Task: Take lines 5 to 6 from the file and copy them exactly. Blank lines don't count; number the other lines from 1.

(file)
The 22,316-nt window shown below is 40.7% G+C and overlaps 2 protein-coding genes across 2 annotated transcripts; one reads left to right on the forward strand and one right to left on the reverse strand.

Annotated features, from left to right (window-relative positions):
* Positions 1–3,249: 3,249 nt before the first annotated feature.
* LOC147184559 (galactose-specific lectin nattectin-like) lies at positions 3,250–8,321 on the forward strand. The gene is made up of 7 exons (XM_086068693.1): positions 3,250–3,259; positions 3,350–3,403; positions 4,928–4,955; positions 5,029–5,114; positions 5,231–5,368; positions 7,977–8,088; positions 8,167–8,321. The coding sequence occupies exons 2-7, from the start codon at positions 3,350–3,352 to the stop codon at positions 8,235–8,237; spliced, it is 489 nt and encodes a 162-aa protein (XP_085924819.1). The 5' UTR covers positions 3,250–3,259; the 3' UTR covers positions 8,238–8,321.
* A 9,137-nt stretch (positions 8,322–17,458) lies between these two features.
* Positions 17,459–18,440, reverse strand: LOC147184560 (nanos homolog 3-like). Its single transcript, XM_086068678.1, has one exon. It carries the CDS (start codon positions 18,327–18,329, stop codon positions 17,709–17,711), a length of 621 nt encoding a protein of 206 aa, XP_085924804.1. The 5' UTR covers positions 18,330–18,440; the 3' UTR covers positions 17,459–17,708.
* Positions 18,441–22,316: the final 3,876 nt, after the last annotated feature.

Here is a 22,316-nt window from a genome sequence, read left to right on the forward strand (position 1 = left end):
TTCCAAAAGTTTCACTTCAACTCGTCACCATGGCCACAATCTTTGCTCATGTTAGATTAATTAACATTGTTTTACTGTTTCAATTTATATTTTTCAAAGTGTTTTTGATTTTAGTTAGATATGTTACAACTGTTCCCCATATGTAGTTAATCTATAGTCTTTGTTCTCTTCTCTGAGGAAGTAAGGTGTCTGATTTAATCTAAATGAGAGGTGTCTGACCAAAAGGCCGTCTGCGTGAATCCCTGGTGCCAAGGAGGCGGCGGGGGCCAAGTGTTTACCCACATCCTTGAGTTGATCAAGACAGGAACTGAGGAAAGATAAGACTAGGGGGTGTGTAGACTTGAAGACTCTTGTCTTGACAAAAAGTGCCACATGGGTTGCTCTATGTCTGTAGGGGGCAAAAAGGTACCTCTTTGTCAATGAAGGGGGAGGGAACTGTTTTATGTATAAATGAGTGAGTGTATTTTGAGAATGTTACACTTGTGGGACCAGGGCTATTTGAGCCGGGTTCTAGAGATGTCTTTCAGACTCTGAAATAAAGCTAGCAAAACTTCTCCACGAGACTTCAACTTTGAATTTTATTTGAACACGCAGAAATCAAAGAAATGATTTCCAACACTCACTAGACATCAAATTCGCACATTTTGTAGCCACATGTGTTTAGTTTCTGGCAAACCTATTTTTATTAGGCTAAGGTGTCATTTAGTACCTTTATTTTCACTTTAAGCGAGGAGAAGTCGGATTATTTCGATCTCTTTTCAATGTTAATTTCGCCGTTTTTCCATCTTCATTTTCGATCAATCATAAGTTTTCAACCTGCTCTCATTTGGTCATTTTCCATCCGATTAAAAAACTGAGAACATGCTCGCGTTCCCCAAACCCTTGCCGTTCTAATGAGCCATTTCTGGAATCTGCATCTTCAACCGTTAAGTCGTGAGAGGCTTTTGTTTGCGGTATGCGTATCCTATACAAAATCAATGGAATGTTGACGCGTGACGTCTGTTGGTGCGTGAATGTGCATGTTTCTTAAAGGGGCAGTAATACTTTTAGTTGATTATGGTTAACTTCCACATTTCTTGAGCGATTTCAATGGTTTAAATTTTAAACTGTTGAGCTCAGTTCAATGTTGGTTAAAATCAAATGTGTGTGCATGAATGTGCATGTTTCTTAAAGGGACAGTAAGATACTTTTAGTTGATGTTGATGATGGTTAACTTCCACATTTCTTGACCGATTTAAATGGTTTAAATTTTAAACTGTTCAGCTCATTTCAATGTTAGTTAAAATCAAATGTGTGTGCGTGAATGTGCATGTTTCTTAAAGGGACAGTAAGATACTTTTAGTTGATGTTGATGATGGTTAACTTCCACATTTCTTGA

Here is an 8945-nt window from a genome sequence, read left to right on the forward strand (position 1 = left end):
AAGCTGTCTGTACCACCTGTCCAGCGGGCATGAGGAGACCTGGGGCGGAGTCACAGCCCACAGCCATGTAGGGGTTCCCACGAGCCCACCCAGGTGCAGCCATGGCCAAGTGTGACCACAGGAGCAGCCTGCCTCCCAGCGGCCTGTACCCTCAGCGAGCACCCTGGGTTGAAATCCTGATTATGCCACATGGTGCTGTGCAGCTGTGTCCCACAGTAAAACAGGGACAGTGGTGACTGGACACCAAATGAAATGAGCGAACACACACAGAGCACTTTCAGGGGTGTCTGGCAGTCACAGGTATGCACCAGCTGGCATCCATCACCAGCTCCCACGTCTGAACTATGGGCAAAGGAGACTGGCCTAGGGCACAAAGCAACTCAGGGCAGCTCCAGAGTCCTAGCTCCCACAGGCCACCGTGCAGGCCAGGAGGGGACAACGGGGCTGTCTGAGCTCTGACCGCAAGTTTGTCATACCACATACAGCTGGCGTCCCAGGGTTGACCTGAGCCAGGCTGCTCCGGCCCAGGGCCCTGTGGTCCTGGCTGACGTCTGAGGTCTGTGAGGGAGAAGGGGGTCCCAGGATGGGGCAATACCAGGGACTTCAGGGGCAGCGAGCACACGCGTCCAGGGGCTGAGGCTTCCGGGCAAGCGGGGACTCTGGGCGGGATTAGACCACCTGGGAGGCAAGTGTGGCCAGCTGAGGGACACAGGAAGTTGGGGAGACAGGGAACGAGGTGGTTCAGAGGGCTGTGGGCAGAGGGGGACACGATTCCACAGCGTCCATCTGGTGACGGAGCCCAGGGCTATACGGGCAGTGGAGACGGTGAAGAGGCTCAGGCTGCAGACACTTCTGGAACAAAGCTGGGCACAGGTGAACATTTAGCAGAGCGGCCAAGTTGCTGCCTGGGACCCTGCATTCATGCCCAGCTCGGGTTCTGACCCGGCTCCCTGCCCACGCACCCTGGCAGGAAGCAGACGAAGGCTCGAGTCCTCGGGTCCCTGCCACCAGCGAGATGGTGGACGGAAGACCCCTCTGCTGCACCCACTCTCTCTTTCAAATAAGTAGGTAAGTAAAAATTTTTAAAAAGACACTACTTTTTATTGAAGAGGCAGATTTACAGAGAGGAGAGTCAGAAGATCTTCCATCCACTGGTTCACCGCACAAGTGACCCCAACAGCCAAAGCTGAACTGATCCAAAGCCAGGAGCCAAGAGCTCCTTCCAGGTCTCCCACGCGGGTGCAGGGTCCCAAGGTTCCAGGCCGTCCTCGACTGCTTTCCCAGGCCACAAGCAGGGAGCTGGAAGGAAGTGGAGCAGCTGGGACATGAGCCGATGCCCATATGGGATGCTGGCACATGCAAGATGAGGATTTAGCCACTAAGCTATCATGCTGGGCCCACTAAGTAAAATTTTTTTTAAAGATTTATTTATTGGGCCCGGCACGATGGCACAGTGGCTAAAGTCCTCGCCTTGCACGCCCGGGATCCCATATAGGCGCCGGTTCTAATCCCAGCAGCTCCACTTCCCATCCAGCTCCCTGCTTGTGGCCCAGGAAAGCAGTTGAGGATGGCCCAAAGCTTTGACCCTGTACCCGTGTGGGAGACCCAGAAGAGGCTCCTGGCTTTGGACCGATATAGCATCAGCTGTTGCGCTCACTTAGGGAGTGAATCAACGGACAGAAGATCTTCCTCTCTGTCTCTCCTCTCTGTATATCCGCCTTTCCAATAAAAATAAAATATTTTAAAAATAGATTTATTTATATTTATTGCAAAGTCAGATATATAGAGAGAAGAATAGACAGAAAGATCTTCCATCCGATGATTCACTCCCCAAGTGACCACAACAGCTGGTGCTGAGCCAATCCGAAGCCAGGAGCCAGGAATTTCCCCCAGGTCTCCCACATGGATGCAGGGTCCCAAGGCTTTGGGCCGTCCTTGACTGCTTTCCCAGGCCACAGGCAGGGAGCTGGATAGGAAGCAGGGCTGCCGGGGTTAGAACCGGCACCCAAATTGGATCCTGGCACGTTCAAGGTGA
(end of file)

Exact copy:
* A 9,137-nt stretch (positions 8,322–17,458) lies between these two features.
* Positions 17,459–18,440, reverse strand: LOC147184560 (nanos homolog 3-like). Its single transcript, XM_086068678.1, has one exon. It carries the CDS (start codon positions 18,327–18,329, stop codon positions 17,709–17,711), a length of 621 nt encoding a protein of 206 aa, XP_085924804.1. The 5' UTR covers positions 18,330–18,440; the 3' UTR covers positions 17,459–17,708.